“More than 120,000 Arizona residents signed up for private health insurance during the first year of the Affordable Care Act’s marketplace.

But it’s the second year that analysts will scrutinize, to see whether health insurers increase rates or discontinue selling plans over the federal exchange.”

Details

“Federal data released Monday show an increase in the average price hospitals charge to treat common conditions, with vascular procedures and chest-pain treatment showing some of biggest upticks.

The numbers from the Centers for Medicare and Medicaid Services include 2012 prices at 3,376 hospitals for the 100 most common inpatient stays by Medicare patients. It is the second year the agency has released such data, and it reflects $57 billion in payments from Medicare, the federal insurance program for the elderly and disabled.”

Details

“Missouri is seeing a bigger decline in its Medicaid rolls than nearly any other state, a ranking that the administration of Gov. Jay Nixon attributes to an improving economy and critics blame on application snafus.”

Details

“According to Politico, the Obama administration stop issuing monthly reports on enrollment in ObamaCare’s health insurance Exchanges. “Without regular reports,” Politico health care reporter Kyle Cheney writes, “it will be more difficult to gauge the trajectory of enrollment during critical months leading up to the 2014 elections. It’s also unclear as of now whether monthly reports will resume during the next enrollment period, which begins in November.” Charles Gaba of ACASignUps.net calls the decision “a bad move” and “a huge mistake””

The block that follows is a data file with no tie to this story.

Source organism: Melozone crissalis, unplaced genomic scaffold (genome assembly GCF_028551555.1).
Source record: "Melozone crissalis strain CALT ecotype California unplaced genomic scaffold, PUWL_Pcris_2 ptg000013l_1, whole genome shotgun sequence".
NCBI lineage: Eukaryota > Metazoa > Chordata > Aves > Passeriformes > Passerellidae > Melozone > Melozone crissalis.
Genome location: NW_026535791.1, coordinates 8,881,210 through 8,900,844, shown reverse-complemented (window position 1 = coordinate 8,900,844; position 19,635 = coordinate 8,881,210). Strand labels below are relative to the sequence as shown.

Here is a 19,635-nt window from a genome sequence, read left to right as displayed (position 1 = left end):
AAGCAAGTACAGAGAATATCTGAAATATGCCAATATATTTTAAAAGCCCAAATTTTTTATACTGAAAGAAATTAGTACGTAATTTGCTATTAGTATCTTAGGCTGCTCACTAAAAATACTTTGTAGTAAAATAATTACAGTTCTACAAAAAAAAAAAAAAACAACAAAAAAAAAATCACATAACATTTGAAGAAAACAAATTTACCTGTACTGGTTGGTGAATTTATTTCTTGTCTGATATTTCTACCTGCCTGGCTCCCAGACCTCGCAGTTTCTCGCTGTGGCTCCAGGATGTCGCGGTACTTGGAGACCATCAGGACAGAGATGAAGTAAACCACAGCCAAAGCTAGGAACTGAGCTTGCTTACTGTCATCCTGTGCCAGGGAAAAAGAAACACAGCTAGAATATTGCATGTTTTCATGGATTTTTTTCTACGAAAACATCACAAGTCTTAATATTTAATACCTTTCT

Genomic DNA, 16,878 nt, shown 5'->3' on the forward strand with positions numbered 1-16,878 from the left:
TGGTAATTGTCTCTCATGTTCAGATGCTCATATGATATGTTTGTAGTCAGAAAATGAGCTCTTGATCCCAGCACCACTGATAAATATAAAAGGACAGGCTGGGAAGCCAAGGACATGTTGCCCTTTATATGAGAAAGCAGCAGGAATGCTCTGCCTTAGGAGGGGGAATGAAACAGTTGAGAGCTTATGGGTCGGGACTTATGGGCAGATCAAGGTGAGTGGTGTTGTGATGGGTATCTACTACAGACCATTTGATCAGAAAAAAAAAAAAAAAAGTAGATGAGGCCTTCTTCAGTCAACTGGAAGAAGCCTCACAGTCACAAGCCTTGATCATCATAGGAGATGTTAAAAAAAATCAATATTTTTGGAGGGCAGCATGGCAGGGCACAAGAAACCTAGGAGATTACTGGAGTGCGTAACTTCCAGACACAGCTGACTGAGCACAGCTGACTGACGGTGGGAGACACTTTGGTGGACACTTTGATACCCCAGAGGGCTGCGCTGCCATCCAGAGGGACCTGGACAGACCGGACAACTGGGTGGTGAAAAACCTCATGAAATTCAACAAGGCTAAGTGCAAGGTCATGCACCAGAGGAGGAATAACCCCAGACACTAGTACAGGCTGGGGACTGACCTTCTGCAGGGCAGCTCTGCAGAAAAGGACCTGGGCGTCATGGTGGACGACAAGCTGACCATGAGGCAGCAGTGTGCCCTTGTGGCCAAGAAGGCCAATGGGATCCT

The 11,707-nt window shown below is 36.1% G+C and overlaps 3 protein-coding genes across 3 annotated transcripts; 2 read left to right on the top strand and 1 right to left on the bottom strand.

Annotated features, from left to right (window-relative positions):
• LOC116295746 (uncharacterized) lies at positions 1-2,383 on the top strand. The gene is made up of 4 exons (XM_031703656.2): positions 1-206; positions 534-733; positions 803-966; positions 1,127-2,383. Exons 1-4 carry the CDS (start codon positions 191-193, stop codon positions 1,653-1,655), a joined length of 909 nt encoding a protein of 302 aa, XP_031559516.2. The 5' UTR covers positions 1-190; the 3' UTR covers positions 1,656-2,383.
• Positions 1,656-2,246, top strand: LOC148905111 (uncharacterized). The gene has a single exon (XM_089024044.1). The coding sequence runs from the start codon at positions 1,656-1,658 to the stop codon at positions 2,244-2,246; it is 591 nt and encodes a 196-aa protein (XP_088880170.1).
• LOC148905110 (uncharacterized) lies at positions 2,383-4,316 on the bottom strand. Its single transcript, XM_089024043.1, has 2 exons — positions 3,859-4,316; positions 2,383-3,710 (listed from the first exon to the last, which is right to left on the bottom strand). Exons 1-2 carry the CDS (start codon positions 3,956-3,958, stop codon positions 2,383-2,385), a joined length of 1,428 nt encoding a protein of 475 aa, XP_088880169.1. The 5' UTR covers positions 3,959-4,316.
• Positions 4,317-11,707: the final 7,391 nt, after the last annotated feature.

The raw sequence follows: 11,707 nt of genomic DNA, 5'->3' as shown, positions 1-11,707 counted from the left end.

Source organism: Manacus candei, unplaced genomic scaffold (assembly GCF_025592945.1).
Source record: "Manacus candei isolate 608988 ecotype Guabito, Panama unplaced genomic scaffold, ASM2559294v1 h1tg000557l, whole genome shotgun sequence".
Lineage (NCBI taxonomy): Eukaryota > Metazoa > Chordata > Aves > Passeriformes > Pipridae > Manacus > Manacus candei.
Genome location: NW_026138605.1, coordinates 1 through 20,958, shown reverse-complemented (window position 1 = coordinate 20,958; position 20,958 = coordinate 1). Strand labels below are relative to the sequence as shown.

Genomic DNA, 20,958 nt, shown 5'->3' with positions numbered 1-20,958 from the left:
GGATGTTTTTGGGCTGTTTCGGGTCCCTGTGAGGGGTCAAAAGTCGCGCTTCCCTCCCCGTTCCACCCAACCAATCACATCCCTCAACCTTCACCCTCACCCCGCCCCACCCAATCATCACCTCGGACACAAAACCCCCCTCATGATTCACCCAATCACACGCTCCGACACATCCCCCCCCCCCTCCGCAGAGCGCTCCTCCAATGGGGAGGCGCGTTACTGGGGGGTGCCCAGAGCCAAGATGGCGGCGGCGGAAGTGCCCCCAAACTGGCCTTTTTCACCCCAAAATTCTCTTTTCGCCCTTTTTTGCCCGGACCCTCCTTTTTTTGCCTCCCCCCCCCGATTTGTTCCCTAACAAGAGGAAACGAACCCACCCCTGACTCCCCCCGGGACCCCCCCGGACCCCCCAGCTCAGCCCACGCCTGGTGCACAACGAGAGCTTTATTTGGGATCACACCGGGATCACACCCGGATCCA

Details

“The bond of trust between patient and physician has always been the essential ingredient in medicine, assuring that the patient receives individual attention and the best possible medical care. Yet often lost in the seemingly endless debate over the Affordable Care Act is how the health-care bureaucracy, with its rigid procedures and regulations, undermines trust and degrades care. In my pediatric ophthalmology practice, I have experienced firsthand how government limits a doctor’s options and threatens the traditional doctor-patient bond.”

Details

“The problems with Obamacare have moved off the front page recently, which is exactly what the Democrats have wanted to happen. They want to celebrate the “victory” of Obamacare by championing the alleged 8 million sign-ups, answering few questions and moving on.”

Details

“Democratic Senate candidate Alison Lundergan Grimes on Wednesday twice refused to say whether she would have voted for President Barack Obama’s signature health care law.”

Details

“America’s health-care system was badly in need of reform when President Obama took office. But instead of improving America’s health-care system, the president and his allies have made matters worse. The core problem in American health care is that there is not a functional marketplace in health insurance or health services to discipline costs and promote quality and value for consumers. Rather than empower consumers or encourage the kind of innovation that could make high-quality care cheaper and more accessible, Obamacare has shifted decision-making authority from states, employers, insurers, and consumers to the federal government. This centralization of power in the federal government has already crippled the private initiative that is so essential to delivering improvements in the quality of care for patients. Obamacare’s defenders will insist that for all its flaws, it will nevertheless expand coverage.

Details

“With 2015 premiums forthcoming, a major question hanging over Obamacare’s exchanges is what effect competition among insurers will have on premiums. Currently, the exchanges tend to be sparsely populated, with only 3.9 insurers competing in each rating area of the federal exchanges, on average. Indeed, whether premium increases moderate will be a major test for the health care law.”

Details

“The most transparent administration in history has decided to discontinue the monthly Affordable Care Act enrollment reports now that open enrollment is closed. And why shouldn’t it? you ask. After all, open enrollment is, well, closed.”

Details